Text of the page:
However with all our emphasis and our hopes for great European integration, with all the undoubted progress that has been made, Europe remains divided and wounded. The division in Europe is linked today to the question of striking inequali ties in our societies. Poverty is about people who are not able to realise their God-given capacities. It is about the distinction between those who manage to cope in today's world and those do not manage to cope. The unskilled, the unemployed, the weak, minorities will more and more be the long term excluded in our societies. At the same time, there is a growing phenomenon of extreme wealth in today's Europe, alongside poverty, lack of access to essential services and poor quality services for the poor.
Europe is wounded through festering conflicts. Conflict and tension in any one part of Europe challenge the stability and the peace of all of Europe. I quote from a Papal text: "It will be more difficult, if not impossible, for peace to ensure between peoples and States, if in place of true and genuine love of country there reigns a selfish and intransigent nationalism, that is to say, hatred and jealousy in place of the common desire of the good, distrust and suspicion in place of fraternal trust, competition and strife in place of respect and protection of all rights, including those of the weak and the small". I said a papal text. It is from the address to the Roman Curia made by Pius XI on 24 December 1930.
Seventy years later, as we approach the Great Jubilee Year of 2000 these words are exceptionally relevant. The common desire for the good, respect for the right of the weak and the small and harmonious cooperation must be the marks of the Europe of the Year 2000. In the years since the collapse of the Yalta agreements we wave come to recognise the right to self determination of peoples, even to the point of recognising new nations cares Europe. This is a valid process.
But it will only become a lasting principle in the manner in the which we recognise that nationhood is a limited value, and that the only hope for the future is the possibility of nations and peoples living together in harmony and justice. The striving for an ethnically pure State is a rejection of God's design that all, individuals and peoples, belong to one human family. So also, is the suppression of the legitimate desire of peoples to be able to express their legitimate diversity wherever they find thelmselves, especially when they constitute a minority. Rejection of immigrants is also very often inspired by similar sentiments, and may I say even doctrines.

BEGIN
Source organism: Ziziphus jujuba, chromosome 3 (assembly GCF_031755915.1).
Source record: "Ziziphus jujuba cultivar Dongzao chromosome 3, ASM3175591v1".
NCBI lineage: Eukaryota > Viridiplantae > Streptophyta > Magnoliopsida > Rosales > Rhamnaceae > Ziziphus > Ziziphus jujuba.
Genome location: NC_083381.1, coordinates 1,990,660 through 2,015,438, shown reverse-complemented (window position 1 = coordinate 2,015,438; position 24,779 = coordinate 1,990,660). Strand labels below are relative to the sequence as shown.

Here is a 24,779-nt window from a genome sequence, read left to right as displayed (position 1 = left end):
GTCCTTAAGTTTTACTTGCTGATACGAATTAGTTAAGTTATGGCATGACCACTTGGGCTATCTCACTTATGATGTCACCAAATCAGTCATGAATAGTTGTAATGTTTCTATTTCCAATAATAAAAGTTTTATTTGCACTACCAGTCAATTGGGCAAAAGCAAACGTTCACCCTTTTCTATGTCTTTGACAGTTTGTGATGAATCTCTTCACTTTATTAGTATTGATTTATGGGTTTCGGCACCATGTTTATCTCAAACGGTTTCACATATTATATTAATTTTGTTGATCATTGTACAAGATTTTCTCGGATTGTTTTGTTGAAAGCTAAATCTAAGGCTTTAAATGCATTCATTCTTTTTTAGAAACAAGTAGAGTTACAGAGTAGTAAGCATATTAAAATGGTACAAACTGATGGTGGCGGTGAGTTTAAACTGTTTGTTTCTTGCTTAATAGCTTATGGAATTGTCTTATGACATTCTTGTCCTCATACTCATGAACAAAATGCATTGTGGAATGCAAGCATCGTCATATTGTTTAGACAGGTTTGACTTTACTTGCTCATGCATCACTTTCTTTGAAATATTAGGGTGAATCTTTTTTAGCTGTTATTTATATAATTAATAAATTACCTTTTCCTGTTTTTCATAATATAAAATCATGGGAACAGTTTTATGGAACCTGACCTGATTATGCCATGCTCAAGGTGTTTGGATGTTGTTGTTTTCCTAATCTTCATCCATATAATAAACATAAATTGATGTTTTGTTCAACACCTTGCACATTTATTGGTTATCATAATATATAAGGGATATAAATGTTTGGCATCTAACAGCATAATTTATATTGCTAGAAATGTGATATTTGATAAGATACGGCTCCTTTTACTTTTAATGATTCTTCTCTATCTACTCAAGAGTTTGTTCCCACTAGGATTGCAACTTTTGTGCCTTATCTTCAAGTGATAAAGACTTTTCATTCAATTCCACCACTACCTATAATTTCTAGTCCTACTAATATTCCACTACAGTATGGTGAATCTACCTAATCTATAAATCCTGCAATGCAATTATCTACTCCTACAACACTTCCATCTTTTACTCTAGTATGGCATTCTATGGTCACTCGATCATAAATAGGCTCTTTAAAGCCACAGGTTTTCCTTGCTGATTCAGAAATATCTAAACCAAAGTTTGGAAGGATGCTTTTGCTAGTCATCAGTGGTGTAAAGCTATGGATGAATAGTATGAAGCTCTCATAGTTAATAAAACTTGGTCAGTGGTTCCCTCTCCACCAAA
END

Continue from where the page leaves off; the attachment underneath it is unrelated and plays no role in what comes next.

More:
Believers are called in a special way to be the prophets of the unity of all humankind. They must be the ones who can rise above the sectarian, the narrowly local or national. Europe still today has conflicts marked by divisions among different religious adherents. The persistent divisions among Christians remains one of the great shames of the Millennium which is drawing to a close.
The social, about which we speak in the title of the Meeting and in the title of our commissions, refers not only to specific social policies. It deals with the vision of society which we propose for the future. And here we could take up the Jubilee vision as set out in Ns. 13 and 14 of Tertio Millennio Adveniente which recalls the Old Testament notion of restoring equity and harmony to human relations and to relations with creation, in accordance with God's original plan.
The Jubilee sought to bring freedom to those in slavery and indebtedness, to allow the land to rest. What do these categories mean today for our society. Who today is enslaved and exploited: I think of the abuse of children, in Europe or perhaps far away producing cheap goods for the European market; I think of the situation of women; I think of working conditions and the ability of workers to organise for better conditions and the ability of workers to organise for better conditions in a liberal economy; I think of the exploitation of those who are cynically classified as "commercial sex workers"; I think of the conditions in our prisons. W